The review site What’s the Best Bed (an affiliate of Amerisleep) says, “Gel-infused memory foam manufacturers have reported their mattresses sleep cooler than traditional, although these claims have been contested and disproven by Tempurpedic (traditional)  and Cargill (plant-based). The gel technology relies on ambient heat being passed through the gel to other portions of the mattress, which may be slightly beneficial initially. However, it seems as though the gel eventually warms to body heat.”

Some sources cite the findings of Sleep Like the Dead when it comes to the effectiveness of gel in memory foam, as well as the perceived need. In their review of heat retention, they noted, “Many memory foam mattresses use memory foam infused with millions of gel beads. This gel-infused foam is designed to sleep cooler longer than regular memory foam. Owner experience data shows it to reduce heat-trap complaints significantly for all memory foam densities – by as much as 30%. Nevertheless, about 6% of gel memory foam bed owners still find gel-infused foam to sleep hot.”  Only 12% of memory foam mattress owners complained about sleeping hot. That’s only one out of eight.

Initial gel cooling cannot be denied. Leave a hot/cold gel pack out at room temperature for several hours. Unless the room it was in is very hot (such as in the kitchen with the oven on), it feels cool when you place your hand on it. Now sit on it or lie on it for an hour or two, and the gel pack will be warm. Sitting out, the gel became the same temperature as the room. Your body is warmer, so the gel absorbed its heat until it could absorb no more.

The same is true for gel in mattress foam. It is cool at first, but your body is warmer. Then, as you lie on the bed, it absorbs your body heat – that is until it can absorb no more. In this regard, it seems that the more gel there is, the longer it can cool.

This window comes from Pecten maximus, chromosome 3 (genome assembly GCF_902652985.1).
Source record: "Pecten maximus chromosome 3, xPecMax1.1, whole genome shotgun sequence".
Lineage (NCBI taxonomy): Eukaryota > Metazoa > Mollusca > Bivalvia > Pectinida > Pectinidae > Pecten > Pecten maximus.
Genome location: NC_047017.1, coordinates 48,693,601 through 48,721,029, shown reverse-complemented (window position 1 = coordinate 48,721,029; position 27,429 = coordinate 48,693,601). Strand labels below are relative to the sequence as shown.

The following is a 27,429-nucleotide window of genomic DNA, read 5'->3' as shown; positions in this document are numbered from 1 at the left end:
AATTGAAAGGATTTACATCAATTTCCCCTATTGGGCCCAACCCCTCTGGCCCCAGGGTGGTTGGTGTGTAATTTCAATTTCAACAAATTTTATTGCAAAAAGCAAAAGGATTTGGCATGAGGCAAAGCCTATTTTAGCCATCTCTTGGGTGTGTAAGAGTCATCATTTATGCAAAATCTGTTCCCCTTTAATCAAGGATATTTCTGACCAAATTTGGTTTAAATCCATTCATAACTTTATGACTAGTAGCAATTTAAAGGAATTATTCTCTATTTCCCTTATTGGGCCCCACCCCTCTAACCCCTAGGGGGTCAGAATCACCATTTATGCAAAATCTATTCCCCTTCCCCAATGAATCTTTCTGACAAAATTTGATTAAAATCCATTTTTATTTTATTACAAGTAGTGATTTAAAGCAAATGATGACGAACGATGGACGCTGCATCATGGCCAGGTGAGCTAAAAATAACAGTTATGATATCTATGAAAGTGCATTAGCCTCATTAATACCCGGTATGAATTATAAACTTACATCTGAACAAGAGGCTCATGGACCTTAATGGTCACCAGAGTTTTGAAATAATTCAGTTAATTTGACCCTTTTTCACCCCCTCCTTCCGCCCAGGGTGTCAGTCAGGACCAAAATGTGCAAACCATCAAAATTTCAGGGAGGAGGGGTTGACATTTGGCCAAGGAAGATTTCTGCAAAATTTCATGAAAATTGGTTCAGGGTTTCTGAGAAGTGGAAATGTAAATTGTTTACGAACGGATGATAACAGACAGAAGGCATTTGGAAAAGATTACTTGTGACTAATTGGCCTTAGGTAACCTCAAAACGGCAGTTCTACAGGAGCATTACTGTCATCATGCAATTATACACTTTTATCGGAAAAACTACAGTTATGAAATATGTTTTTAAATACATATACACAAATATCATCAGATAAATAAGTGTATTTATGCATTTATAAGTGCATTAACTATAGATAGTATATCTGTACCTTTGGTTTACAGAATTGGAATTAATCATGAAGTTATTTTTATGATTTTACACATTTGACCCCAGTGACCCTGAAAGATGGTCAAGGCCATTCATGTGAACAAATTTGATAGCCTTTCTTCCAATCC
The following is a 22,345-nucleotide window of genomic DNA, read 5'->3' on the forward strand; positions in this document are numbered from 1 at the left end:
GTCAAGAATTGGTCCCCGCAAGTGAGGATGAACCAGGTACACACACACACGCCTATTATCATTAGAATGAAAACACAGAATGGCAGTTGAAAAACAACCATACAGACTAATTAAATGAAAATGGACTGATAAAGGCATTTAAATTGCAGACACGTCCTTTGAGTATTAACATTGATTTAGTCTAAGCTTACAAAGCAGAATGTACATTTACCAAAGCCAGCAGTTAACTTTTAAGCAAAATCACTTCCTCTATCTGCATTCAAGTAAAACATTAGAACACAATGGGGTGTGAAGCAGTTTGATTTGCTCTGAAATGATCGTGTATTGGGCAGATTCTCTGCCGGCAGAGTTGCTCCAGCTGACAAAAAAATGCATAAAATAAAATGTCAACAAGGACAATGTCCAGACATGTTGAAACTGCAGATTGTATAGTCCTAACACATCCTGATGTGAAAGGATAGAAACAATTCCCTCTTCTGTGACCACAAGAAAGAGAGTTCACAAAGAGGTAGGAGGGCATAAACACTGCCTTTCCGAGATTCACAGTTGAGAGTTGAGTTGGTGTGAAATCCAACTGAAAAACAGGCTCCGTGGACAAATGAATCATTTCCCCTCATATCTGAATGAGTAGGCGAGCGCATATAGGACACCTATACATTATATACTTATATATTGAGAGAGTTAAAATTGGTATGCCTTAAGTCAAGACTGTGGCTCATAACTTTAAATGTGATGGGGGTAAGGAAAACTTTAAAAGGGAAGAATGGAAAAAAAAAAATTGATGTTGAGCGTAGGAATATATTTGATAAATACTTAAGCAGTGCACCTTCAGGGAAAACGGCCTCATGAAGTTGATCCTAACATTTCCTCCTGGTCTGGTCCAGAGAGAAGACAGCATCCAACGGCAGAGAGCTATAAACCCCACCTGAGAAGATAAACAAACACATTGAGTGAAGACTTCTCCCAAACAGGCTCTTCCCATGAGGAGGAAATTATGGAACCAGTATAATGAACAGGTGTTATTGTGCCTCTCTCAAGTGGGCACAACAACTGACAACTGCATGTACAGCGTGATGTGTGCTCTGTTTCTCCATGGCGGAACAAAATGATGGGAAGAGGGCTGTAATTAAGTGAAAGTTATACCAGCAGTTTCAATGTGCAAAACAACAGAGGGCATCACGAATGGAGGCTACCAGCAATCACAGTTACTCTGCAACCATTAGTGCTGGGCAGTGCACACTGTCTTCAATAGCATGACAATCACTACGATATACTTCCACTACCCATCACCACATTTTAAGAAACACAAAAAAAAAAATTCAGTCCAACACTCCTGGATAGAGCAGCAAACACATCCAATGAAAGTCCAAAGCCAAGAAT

Gel is also a conductor of heat. The effectiveness of gel may be increased if the heat can be conducted to a place where it can dissipate. But if the foam with gel lies on another layer of foam, the heat may be trapped and build up, ending the cooling.

Open-cell memory foam lets air filter through the foam. Heat can dissipate to this air. But this has its limit, unless the air has someplace to go. The more freely air can pass through the foam, the better it can dissipate the heat, gel or no gel. Several memory foam mattresses now have perforated memory foam for positive airflow. Some of these provide for further airflow beneath the memory foam with corrugated foam. A few brands use channel cuts, as in the Airflow Transfer System.

Are there Problems with Gel?

There are some problems with infused gel. Beads can separate from and migrate through the memory foam. Some manufacturers capitalized on this by claiming that the gel beads migrated to where they were most needed. We have seen no proof of this, and the claim has apparently been dropped. Migrating beads are suspected of breaking down the structure and integrity of the foam, shortening its lifespan. If so, this means with gel the use foam is a tradeoff between cooling and durability.

Some reviewers have reported that even swirled liquid gel can dissociate from the foam and break up, affecting foam integrity.

What about Gel Pads?

Gel pads are used in some models of foam and innerspring mattresses for lumbar support. This is a small portion of the area of the sleeping surface. If heat does build up, the lumbar is an area where it may be welcome to some sleepers, since it can relax sore muscles.

Gel pads (or sheets) that cover the entire top surface of the mattress are touted as both cooling and enhancing support and pressure relief. These may cool longer than gel infusion, since for one thing, there is more gel to absorb the heat. Also, it can conduct the heat to points not in contact with the body to dissipate, though this is somewhat hindered by the sheets and blankets.

On the down side, total gel coverage cuts of airflow, making the mattress less breathable.


Whether or not we want gel-infusion for the benefits of memory foam without the heat, we should be aware that there is more than the hype to consider for the use of gel to cool the mattress.